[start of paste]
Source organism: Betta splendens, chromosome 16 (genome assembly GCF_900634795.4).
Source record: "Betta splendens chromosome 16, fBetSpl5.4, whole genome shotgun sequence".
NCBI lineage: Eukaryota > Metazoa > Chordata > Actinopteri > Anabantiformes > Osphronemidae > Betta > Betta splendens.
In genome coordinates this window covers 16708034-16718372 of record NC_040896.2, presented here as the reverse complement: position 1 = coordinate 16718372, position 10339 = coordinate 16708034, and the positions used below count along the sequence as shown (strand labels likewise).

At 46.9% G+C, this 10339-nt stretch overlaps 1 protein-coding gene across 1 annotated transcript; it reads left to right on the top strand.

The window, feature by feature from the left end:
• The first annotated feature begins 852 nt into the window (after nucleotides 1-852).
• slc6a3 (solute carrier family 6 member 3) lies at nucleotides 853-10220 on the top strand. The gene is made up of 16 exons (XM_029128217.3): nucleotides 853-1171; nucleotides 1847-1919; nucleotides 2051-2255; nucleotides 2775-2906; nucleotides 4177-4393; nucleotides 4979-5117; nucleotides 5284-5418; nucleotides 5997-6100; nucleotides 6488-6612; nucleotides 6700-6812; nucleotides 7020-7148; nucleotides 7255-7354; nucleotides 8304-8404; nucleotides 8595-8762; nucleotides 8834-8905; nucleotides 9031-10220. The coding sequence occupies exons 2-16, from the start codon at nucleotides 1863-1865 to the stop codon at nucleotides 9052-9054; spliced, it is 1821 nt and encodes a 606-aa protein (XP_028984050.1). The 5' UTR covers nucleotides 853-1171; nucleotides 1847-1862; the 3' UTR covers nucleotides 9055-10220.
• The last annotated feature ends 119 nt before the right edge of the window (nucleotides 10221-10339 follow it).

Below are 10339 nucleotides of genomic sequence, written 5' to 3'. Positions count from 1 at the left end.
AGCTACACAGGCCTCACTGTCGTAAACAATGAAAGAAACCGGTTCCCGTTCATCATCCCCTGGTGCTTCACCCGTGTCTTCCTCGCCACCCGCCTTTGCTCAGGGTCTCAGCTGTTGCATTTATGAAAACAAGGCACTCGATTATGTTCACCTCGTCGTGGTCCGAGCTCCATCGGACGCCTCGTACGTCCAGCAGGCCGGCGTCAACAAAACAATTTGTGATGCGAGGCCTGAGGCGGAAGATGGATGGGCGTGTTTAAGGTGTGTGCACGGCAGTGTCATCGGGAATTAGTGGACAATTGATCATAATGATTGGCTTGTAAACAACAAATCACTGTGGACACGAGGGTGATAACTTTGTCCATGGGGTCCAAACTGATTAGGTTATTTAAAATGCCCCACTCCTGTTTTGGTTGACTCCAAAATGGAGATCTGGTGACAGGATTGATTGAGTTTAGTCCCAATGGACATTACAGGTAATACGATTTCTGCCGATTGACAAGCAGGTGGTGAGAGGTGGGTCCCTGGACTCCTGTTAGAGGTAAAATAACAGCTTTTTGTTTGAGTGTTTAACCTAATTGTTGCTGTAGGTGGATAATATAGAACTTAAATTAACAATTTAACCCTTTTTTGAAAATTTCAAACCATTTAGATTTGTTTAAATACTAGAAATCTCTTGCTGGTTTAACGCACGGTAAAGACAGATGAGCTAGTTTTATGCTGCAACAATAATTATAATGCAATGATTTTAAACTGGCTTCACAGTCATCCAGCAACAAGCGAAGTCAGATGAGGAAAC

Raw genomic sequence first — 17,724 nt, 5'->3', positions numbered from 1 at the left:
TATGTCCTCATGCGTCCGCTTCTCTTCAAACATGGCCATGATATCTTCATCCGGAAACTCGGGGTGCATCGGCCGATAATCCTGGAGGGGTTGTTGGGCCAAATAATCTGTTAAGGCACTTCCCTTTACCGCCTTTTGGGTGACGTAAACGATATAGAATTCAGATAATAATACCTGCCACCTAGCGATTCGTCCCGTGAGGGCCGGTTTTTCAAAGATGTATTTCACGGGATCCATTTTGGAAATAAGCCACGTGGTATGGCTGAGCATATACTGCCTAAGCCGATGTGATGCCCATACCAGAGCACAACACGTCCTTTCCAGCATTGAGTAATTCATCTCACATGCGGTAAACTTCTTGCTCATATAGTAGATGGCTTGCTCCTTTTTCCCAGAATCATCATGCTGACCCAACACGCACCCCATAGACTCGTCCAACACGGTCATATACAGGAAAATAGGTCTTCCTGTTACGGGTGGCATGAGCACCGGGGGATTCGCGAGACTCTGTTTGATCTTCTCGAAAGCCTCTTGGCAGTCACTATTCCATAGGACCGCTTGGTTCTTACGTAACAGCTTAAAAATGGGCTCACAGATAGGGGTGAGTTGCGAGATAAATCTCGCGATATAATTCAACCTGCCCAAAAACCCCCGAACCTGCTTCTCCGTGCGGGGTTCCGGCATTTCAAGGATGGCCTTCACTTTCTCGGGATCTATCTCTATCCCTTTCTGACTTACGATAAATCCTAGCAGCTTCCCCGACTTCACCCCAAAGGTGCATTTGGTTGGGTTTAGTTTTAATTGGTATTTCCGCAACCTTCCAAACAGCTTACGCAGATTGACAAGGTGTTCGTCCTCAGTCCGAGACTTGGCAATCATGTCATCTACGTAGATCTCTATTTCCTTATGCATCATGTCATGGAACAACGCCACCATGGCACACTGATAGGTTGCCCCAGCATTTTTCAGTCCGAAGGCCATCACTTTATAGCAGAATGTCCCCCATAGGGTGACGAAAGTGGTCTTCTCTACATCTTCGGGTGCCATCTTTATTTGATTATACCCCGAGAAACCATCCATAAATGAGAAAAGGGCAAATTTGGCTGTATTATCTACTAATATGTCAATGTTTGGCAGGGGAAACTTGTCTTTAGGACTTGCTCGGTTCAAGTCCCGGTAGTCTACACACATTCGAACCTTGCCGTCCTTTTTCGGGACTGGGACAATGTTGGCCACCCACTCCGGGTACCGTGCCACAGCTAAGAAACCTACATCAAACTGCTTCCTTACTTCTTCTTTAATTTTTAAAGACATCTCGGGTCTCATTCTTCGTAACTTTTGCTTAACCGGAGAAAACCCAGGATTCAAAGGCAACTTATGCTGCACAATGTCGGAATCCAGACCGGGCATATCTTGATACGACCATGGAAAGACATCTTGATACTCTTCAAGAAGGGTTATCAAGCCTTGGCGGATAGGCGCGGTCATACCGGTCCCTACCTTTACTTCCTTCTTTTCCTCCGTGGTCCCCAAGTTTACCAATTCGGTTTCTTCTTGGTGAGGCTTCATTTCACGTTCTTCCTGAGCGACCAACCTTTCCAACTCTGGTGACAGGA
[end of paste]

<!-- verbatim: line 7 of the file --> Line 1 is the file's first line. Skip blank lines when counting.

• The first annotated feature begins 852 nt into the window (after nucleotides 1-852).